You be the judge if the team got lazier or more creative when the starship Enterprise rode again in the series, Star Trek: The Next Generation. For the episode “Redemption II,” dried oatmeal was used by special effects artist Dan Curry to create the illusion of the surface of the sun. The oatmeal was sprinkled on a light table near where and electric motor was placed to make it vibrate and give the “sun” its “sizzle.” The oatmeal was then wrapped in an electronic device over an imaginary, or virtual sphere, and then tinted orange. Faster than you can say “to boldly go where no man has gone before,” you’ve got an instant sun. (Source | Photo)
Horror acting legend Lon Chaney, Sr. was nicknamed “The Man of a Thousand Faces” for good reason. Chaney would go to any painful length to become the character he was portraying and was virtually unrecognizable from one film to the next.
The son of deaf mutes, Chaney achieved his stardom the old-fashioned way—through talent, determination, and hard work.
Chaney would completely physically transform himself to portray a character. One of the earliest examples of his incredible transformations was in The Penalty (1920) in which he was cast as a legless criminal. The director, Wallace Worsley, wanted to use trick camera angles, but Chaney designed a leather harness that bound the calves of his legs against his thighs, and he walked on his knees.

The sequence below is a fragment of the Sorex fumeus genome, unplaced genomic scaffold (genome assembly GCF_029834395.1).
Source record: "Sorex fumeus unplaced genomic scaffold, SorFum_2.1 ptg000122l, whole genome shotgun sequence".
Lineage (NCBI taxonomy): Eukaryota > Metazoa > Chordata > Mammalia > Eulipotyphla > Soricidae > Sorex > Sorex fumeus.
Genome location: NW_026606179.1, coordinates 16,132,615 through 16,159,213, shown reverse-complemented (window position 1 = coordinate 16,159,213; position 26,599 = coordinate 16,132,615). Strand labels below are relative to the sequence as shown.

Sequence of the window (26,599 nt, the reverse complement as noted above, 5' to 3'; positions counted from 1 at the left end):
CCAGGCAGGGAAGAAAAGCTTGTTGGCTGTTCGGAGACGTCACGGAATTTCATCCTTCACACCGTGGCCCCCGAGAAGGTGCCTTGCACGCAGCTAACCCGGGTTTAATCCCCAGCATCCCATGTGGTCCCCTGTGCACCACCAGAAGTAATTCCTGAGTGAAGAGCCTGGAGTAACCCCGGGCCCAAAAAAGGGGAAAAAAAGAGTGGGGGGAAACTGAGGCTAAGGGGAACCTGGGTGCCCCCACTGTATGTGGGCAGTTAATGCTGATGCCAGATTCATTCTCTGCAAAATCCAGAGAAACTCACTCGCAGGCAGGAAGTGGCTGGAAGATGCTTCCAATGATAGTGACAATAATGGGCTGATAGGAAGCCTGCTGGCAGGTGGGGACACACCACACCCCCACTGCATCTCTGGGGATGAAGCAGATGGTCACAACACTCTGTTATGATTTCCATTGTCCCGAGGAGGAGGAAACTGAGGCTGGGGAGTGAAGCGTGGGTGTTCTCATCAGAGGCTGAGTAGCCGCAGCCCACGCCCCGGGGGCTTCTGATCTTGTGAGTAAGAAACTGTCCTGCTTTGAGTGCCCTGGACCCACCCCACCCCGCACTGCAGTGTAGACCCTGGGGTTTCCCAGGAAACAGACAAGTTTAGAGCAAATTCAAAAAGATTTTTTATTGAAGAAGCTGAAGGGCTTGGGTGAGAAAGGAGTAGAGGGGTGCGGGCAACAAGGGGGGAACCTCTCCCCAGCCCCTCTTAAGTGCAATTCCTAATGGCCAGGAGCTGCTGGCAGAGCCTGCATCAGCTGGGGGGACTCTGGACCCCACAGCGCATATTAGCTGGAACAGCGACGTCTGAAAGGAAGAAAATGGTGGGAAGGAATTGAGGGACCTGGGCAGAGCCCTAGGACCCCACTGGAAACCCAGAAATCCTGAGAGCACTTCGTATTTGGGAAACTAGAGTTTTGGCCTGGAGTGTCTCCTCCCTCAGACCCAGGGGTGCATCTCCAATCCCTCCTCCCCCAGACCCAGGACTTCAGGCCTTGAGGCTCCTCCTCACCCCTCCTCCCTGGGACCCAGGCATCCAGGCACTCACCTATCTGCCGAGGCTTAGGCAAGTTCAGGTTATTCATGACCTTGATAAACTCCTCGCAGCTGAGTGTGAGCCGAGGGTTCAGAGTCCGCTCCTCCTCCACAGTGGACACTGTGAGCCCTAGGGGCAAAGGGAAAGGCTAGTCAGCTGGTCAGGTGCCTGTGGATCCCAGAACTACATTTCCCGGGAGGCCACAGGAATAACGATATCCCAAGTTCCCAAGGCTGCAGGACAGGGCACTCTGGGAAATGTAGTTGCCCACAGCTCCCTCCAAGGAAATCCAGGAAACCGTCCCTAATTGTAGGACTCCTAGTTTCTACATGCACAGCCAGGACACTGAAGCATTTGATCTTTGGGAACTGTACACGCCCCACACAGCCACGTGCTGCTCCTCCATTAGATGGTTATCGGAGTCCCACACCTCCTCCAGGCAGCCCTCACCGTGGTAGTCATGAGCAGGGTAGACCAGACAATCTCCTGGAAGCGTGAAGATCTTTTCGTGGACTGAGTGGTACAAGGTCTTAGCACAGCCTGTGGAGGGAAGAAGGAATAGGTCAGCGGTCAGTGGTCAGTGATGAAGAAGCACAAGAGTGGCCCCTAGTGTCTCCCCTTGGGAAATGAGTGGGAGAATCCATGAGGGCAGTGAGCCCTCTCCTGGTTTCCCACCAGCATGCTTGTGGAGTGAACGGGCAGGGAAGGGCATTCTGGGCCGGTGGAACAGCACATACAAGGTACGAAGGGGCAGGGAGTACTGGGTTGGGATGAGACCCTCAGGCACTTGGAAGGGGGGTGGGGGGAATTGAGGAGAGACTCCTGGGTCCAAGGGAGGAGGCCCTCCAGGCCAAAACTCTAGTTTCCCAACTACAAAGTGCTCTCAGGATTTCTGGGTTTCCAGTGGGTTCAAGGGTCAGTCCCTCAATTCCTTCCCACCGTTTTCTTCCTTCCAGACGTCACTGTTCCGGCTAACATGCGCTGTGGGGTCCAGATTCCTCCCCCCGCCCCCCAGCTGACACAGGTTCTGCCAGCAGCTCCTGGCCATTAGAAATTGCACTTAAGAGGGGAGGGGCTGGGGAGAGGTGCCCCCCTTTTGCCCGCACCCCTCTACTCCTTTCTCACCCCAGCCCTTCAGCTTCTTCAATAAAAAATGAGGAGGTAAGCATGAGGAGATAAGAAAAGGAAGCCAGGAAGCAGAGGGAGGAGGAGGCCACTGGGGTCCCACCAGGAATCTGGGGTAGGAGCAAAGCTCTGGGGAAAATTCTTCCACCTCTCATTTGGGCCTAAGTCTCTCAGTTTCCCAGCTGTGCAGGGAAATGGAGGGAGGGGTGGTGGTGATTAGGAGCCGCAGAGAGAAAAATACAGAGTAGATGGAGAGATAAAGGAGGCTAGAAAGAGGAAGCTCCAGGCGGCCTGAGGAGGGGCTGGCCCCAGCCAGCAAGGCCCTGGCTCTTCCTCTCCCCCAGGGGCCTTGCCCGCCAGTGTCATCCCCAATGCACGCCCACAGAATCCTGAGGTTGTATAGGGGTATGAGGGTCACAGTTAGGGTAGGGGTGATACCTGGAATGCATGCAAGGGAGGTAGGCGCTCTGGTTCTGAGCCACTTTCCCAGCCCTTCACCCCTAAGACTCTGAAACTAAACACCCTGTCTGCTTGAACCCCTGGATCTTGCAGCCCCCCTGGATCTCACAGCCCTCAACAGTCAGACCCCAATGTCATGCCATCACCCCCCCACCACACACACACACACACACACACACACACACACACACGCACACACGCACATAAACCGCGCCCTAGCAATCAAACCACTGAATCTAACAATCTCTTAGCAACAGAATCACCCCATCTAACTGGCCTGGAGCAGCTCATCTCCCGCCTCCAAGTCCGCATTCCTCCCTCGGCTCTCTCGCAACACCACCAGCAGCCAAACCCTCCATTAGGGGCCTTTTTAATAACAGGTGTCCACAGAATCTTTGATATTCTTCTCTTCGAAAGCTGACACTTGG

For his role in The Hunchback of Notre Dame (1923), Chaney followed Victor Hugo’s description of Quasimodo to the letter, by wearing a rubber hump weighing 70 lbs attached to a leather harness. This was connected to a large breastplate and pads similar to those worn by football players. In costume, Chaney was unable to stand erect. Over all of this, he wore a skin-tight, flesh-colored rubber suit covered with animal hair. The heat inside the costume was almost unbearable, and he was perpetually drenched with perspiration.